Critical thinking (2015) can be defined as “disciplined thinking, by a rational agent who is able to evaluate the information available to them and the relationships among pieces of that information, and analyze and synthesize the results in the process of developing their views. Key to critical thinking is the awareness of the process, of one’s own biases and the biases of others, and the ability to see multiple sides of a scenario, rather than responding from emotion or “going by the gut.””

Everyone lives within a personal bubble. People rarely think consider viewpoints beyond those that immediately affect them. A farmer might be pro-EU, for example, because she gets a good subsidy. She might, however, have ideological reasons opposing a non-elected European institution deciding on that subsidy. I’m reminded of the Asian story of the bug in the rug, as found on Harmonic by Hex. I love science and logical and pragmatism. I love storytelling and imaginary worlds. I love fairy tales and heroes. I know my bias, both emotionally and politically.

ArcadiaI sometimes think about critical thinking before I start reading a book, especially if I’m planning to review it. Sometimes, however, I want to enjoy the book without thinking too much about its contents. Sometimes I want just the gut pleasure. At times, I start thinking critically about books only after I’ve started reading them. Arcadia is a complex tale of time travel and alternative, fictional realities, and how a variety of characters interact with either other through these periods and realities. It is also very much as story about storytelling and the production of fiction. Henry Lytten used to be a spy but now he’s an academic who scribbles away trying to create the perfect fictional world: Anterwold. Lytten’s fiction begins with the character of Jay, a young boy who one day thinks he meets a fairy. This fairy is Rosie, Lytten’s friend, who has stumbled into a portal made by another of his friends, Angela. Lytten doesn’t know that she is from the future and has created this fictional universe based on his writings. It gets even more complex that, and Pears writing is sublime. It is one of my favourite novels that I’ve read for a long time, although didn’t pack the emotional punch I’d hope it would, as it built towards the climax.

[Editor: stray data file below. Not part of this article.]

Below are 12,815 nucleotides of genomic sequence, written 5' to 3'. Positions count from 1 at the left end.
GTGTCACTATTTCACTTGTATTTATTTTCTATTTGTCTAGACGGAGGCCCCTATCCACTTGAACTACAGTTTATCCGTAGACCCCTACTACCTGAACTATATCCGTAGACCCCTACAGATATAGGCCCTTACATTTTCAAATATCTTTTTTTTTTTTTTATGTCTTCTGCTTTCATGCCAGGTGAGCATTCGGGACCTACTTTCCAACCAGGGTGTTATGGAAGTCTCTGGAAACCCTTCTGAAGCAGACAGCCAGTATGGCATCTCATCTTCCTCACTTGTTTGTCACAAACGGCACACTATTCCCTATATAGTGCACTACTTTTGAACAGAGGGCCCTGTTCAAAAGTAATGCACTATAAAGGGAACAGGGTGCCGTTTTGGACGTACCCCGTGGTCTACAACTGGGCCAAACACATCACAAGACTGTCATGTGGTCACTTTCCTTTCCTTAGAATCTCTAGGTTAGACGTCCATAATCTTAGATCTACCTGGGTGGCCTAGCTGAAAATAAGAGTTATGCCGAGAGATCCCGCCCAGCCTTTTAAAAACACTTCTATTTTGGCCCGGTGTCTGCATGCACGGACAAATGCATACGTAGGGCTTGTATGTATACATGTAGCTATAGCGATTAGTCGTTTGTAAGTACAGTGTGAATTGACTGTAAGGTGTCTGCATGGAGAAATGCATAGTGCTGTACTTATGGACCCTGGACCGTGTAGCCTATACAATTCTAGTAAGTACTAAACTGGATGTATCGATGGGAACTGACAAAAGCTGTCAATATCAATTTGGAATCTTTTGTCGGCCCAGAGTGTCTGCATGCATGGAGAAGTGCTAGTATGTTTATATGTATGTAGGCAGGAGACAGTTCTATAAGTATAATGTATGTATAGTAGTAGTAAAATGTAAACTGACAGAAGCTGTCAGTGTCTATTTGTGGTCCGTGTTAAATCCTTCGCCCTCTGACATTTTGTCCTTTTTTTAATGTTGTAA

Arcadia is generally known as a kind of pastoral utopia, which has a connection to the ancient Greek region of the same name. I’m not sure which came first and I don’t want to look it up. This is key. I don’t want to think too much about Pears novel. I wanted to enjoy it for what it was, much like one might imagine the enjoyment of a pastoral utopia might feel like.

I’m not for a second suggesting Arcadia is fluff. Far from it, but I enjoyed it as something light, not something I had to think too deeply about; it was something I could get swept up in and enjoy the lives of the characters. I suspect it is Pears writing, rather than the story itself, that made me feel like this. It wasn’t overly analytical and the science fiction bits weren’t too sciencey. The issue with time travel and alternative worlds and physics in fiction, is that unless you are an expert in the fields discussed, it is hard to known if they make sense. Without giving the plot away, the cause and effect created by Angela’s machine and Henry’s fiction world are so wrapped up in knots, it is impossible to say if they made sense. For me, anyway.